Thursday, May 8, 2014

An "Enterprising Woman" worth knowing about

While reorganizing some books onto new bookshelves, I came across a title I'd been meaning to share. It's called Enterprising Women: 250 Years of American Business by Virginia G. Drachman (2002, University of North Carolina Press), and it's a book I got years ago when an exhibition about these women came to Atlanta. I love to learn about women entrepreneurs, but one story in particular impressed me simply because I'd never heard of this woman before, and Ellen Demorest is a name who deserves a place in tea history.

If you research Ellen Demorest (1824-1898), you're most likely to find her mentioned in connection with the fashion world. In Enterprising Women, I learned that Ellen began her work as a milliner. "Through business connections, she met her future husband, William Jennings Demorest, a dry goods merchant from Philadelphia, who had established a fashion emporium named Madame Demorest's, after his first wife." He was a widower with two young children when he and Ellen married. She would go on to have two more children with her husband, and she became the new face of Madame Demorest's fashion emporium. While she worked on building the shop, her husband started a fashion magazine that also happened to include tissue-paper patterns for fashions. According to Enterprising Women, "Along with the sewing machine, Demorest's paper patterns played an important role in the democratization of women's fashion, making style available to middle-class women around the country." (Image of Ellen Demorest courtesy of the New York Public Library)

So what's all that got to do with tea? Well, says the book, in 1872, "Demorest combined her efforts on behalf of women with her own entrepreneurial goals and launched a new business, the Woman's Tea Company. Its goal was twofold: to make money by importing and distributing the very best tea, and to provide dependent women, primarily widows and single women, with a respectable means of self-support. Tea, after all, was a ladylike and refined commodity suitable for any respectable woman to sell." Ellen and a new friend, Susan King, founded the company and even got the backing to purchase their own clipper ship, the Madam Demorest, which sailed to China to purchase tea. The tea was sold in the fashion emporium, where ladies could sip tea while they tried on dresses. (Macy's? Dillards? Bloomies? Are you listening?) By 1873, their ship was paid for and needy women across the country were selling their tea. The Demorests did not end up making a lasting name for themselves with the paper pattern business. They failed to patent their patterns, and a competitor named Butterick patented his own patterns, which are still being sold today. The Demorests, though, gained lasting fame for their fashions and, of even more importance, Ellen Demorest is remembered for her efforts on behalf of women. Enterprising Women notes that in 1866, one reporter said that Ellen "has proved, in her vast business transactions, the capacity of woman to care for herself; and she has been instrumental in placing many others on the path of prosperous trade which leads to independence." It was fun to learn a bit about Ellen Demorest, and I've just ordered another book about her so I can learn more about the work of the Woman's Tea Company. I'll let you know what I find!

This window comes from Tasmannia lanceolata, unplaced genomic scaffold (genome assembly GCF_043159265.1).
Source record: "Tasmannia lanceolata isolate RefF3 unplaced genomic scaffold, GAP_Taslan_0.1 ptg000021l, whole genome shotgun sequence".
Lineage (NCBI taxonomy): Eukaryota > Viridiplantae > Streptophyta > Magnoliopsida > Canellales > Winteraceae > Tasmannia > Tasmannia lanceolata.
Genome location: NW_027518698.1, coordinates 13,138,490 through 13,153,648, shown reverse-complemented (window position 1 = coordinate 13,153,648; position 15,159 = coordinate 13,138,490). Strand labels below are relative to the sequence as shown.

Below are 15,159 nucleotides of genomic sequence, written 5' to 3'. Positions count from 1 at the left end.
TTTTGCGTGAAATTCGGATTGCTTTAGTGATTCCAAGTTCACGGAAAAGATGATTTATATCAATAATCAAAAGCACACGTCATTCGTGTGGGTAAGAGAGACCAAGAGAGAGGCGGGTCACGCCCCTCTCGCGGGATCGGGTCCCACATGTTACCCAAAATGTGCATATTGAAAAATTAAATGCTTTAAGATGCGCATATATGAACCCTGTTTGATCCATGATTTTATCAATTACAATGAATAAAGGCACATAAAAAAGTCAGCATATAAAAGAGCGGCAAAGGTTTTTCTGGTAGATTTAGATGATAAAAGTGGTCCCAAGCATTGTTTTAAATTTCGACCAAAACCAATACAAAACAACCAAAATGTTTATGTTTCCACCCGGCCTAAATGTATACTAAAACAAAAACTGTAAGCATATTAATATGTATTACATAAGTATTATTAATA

1. I have always enjoyed stories about strong and enterprising women. So inspirational! It sounds like Avon may have taken inspiration from their successful tea venture as well. Thank you for sharing.

  2. What a great story about an enterprising and inspiring woman!

  3. Oh this is so sooooooo interesting, Angela. WOW. You are so right about remembering this extraordinary woman (and husband!)

    I think it is sad Butterick did that, what a shame they didn't patten their incredible idea.

    I shall think of this gal every time I see one of your tea room in a department store posts now, as they were the first for that as well.

    Well done, ma'am.

  4. This woman was before her time with her ideas.

  5. This was a very interesting post to read. Thank you for sharing about this strong woman.

  6. So very interesting! Thanks for your research too. Just looking at Ellen in that beautiful dress - so interesting Butterick patterns are still available - and I will remember this next time I buy one!


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